Oh my goodness, I L💜VE this book! I read it on the work commute home the day I bought it, and am SO impressed with it. It's one of those books that makes you believe that good things can happen. Imagine a world devoid of beauty. Without colour. No artworks to adorn walls or office desks. No words of wisdom to inspire or incite. Imagine a world without books! Art matters because it soothes the soul, keeps the blood pumping through our veins, makes us think. It connects us. Didn’t someone once say “T Oh my goodness, I L💜VE this book! I read it on the work commute home the day I bought it, and am SO impressed with it. It's one of those books that makes you believe that good things can happen. Imagine a world devoid of beauty. Without colour. No artworks to adorn walls or office desks. No words of wisdom to inspire or incite. Imagine a world without books! Art matters because it soothes the soul, keeps the blood pumping through our veins, makes us think. It connects us. Didn’t someone once say “The pen is mightier than the sword.”? Wise words from Neil Gaiman wonderfully accompanied by fab illustrations from Chris Riddell. A match made in heaven! This book reminds us to not forget to dream. And to be creative. And to keep creating. Every day. I cannot gush enough about this one. This book made my head spin and had me grinning more widely than the Cheshire Cat. If you haven’t already read this, you simply must add it to your TBR list. At the top. Do it now. Beautiful book Mr Gaiman and Mr Ridell. Bravo. WORDS: Neil Gaiman ILLUSTRATIONS: Chris Ridell ✩✩✩ ”I had no idea. I still don’t. And where would be the fun in making something you knew was going to work?” ✩✩✩ PS: I also read it on the morning work commute the very next day & it’s just as inspiring. Love, love, love.

  3. 4 out of 5

    Sean Barrs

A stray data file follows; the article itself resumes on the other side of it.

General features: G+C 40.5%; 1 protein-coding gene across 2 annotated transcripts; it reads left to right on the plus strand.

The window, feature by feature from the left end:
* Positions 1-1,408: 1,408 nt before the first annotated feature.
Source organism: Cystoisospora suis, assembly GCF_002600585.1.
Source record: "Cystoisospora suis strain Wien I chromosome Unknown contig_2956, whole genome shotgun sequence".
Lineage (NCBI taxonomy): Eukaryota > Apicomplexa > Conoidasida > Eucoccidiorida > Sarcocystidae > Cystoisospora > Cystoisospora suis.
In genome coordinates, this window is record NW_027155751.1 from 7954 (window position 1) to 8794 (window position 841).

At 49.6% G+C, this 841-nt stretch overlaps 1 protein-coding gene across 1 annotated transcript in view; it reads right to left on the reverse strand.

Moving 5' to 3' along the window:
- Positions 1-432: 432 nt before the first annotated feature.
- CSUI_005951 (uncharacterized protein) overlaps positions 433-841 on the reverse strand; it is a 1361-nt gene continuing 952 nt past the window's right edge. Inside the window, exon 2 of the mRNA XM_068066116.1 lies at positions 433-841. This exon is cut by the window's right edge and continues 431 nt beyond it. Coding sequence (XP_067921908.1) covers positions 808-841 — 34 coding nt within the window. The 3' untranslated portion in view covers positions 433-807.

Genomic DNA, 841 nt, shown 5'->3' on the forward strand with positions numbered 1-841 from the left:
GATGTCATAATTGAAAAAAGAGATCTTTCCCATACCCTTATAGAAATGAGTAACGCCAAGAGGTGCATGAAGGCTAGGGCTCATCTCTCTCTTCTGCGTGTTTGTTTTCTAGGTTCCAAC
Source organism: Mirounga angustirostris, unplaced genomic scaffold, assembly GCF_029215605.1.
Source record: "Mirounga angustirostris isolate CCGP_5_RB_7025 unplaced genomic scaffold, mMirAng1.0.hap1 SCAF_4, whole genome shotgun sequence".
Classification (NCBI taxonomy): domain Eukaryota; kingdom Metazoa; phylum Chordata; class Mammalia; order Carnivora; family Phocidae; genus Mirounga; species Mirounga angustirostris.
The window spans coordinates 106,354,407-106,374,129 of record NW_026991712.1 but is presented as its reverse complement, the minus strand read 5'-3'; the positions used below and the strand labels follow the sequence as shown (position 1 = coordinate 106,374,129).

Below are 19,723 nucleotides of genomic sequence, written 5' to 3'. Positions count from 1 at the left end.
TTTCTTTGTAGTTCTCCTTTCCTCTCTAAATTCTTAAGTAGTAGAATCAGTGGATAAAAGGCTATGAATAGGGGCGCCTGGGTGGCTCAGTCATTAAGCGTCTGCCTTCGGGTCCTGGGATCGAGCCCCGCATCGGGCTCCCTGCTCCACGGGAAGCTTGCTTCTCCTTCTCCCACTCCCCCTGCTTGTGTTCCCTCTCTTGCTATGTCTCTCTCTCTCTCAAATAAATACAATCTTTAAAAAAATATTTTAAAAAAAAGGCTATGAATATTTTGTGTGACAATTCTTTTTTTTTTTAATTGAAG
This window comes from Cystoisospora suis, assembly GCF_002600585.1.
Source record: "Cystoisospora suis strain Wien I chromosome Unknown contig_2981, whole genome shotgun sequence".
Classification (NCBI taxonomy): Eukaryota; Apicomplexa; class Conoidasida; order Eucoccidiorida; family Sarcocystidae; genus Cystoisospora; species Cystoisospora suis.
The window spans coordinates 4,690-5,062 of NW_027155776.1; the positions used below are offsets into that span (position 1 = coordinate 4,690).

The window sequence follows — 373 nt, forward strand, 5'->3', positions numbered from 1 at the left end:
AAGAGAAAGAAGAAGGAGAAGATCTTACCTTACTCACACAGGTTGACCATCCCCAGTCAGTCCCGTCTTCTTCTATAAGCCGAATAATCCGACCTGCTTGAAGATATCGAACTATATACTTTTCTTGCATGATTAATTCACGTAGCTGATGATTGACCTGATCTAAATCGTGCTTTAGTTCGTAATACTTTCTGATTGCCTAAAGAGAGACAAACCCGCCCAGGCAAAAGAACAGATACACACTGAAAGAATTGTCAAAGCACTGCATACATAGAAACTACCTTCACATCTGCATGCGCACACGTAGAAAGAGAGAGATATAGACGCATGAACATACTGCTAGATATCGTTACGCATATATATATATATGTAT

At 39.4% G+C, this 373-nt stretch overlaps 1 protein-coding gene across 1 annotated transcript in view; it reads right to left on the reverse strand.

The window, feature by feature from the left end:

"Make good art. I’m serious." This is a collection of four essays, each forceful and energetic, that directly address why it is so important to read and write and, more importantly, they impress upon you why children should be doing it too. This is not new material but has instead been published in various magazines and online publications, some of them even appeared in The View From the Cheap Seats: Selected Nonfiction. The essays are as followed: 1. Credo 2. Why Our Future Depends on Libra "Make good art. I’m serious." This is a collection of four essays, each forceful and energetic, that directly address why it is so important to read and write and, more importantly, they impress upon you why children should be doing it too. This is not new material but has instead been published in various magazines and online publications, some of them even appeared in The View From the Cheap Seats: Selected Nonfiction. The essays are as followed: 1. Credo 2. Why Our Future Depends on Libraries, Reading and Daydreaming 3. Making a Chair (more of a poem really.) 4. Make Good Art So you may have read these before, as I have; however, that being said, I’m not overly disappointed that there’s nothing new here beyond the illustrations. These pieces speak to each other and form a persuasive argument about the importance of art, regardless of the particular medium, and establish why it’s so important for society. We need people who understand the world and can empathise with situations different to our own, we need leaders and individuals who can look past their own personal experience and act accordingly. We need literate people. We need people who can imagine a better world than the one we have so they can work towards building it (or at the very least representing it.) All in all, the world needs more readers, writers and artists. And Gaiman establishes it so convincingly here (not that many people who would pick a book up like this need convincing.) “We need to teach our children to read. And to enjoy reading. We need libraries. We need books.” I have so much respect for Gaiman and his work. As all writers do, he wrote stories to make money though he also did it because it was his passion. At the young age of fifteen he knew it was his calling and he worked towards his goals until he achieved success and fame (then he carried on writing some more!) Beyond that though, he has got so many children into reading with his work. Just look at his sales figures. Granted many of his readers are adults, but he has opened the literary doorways for many with his creative and intelligent writing. Because of the sheer volume of quality work he has produced, the variety of it and the innovative nature of his original ideas, I think he deserves the noble prize for literature. I’m almost certain that this year he will win it. He has been shortlisted, and from the four candidates chosen, it seems to be a two horse race between Gaiman and Murakami (Guardian article.) Both are fantastic writers, though I think Gaiman has a slight edge because he can write in very different ways where Murakami has found his niche and dominates it. Could 2018 be Gaiman’s year? If I were a betting man, I’d put money down that it is. (What a victory that would be for the world of fantasy literature.) Blog | Twitter | Facebook | Insta | Academia